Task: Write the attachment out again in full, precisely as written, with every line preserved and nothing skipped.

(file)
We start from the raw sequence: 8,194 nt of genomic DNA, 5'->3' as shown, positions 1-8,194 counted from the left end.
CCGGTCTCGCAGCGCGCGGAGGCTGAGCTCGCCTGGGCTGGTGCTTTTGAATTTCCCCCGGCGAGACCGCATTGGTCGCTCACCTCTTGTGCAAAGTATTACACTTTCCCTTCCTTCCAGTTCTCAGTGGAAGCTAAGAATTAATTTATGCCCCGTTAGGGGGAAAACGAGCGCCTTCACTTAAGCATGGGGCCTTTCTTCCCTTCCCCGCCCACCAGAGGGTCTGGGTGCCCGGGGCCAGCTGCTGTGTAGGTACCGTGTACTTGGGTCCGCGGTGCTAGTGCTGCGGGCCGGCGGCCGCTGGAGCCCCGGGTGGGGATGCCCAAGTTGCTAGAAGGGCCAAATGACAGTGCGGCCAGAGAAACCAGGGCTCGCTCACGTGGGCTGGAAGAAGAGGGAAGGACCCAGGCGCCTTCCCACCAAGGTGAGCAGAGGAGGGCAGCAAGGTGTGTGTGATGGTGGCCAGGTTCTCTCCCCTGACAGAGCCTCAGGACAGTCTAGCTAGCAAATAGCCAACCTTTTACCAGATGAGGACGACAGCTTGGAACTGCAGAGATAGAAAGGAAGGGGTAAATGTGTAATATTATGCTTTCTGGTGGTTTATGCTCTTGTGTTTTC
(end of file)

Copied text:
We start from the raw sequence: 8,194 nt of genomic DNA, 5'->3' as shown, positions 1-8,194 counted from the left end.
CCGGTCTCGCAGCGCGCGGAGGCTGAGCTCGCCTGGGCTGGTGCTTTTGAATTTCCCCCGGCGAGACCGCATTGGTCGCTCACCTCTTGTGCAAAGTATTACACTTTCCCTTCCTTCCAGTTCTCAGTGGAAGCTAAGAATTAATTTATGCCCCGTTAGGGGGAAAACGAGCGCCTTCACTTAAGCATGGGGCCTTTCTTCCCTTCCCCGCCCACCAGAGGGTCTGGGTGCCCGGGGCCAGCTGCTGTGTAGGTACCGTGTACTTGGGTCCGCGGTGCTAGTGCTGCGGGCCGGCGGCCGCTGGAGCCCCGGGTGGGGATGCCCAAGTTGCTAGAAGGGCCAAATGACAGTGCGGCCAGAGAAACCAGGGCTCGCTCACGTGGGCTGGAAGAAGAGGGAAGGACCCAGGCGCCTTCCCACCAAGGTGAGCAGAGGAGGGCAGCAAGGTGTGTGTGATGGTGGCCAGGTTCTCTCCCCTGACAGAGCCTCAGGACAGTCTAGCTAGCAAATAGCCAACCTTTTACCAGATGAGGACGACAGCTTGGAACTGCAGAGATAGAAAGGAAGGGGTAAATGTGTAATATTATGCTTTCTGGTGGTTTATGCTCTTGTGTTTTC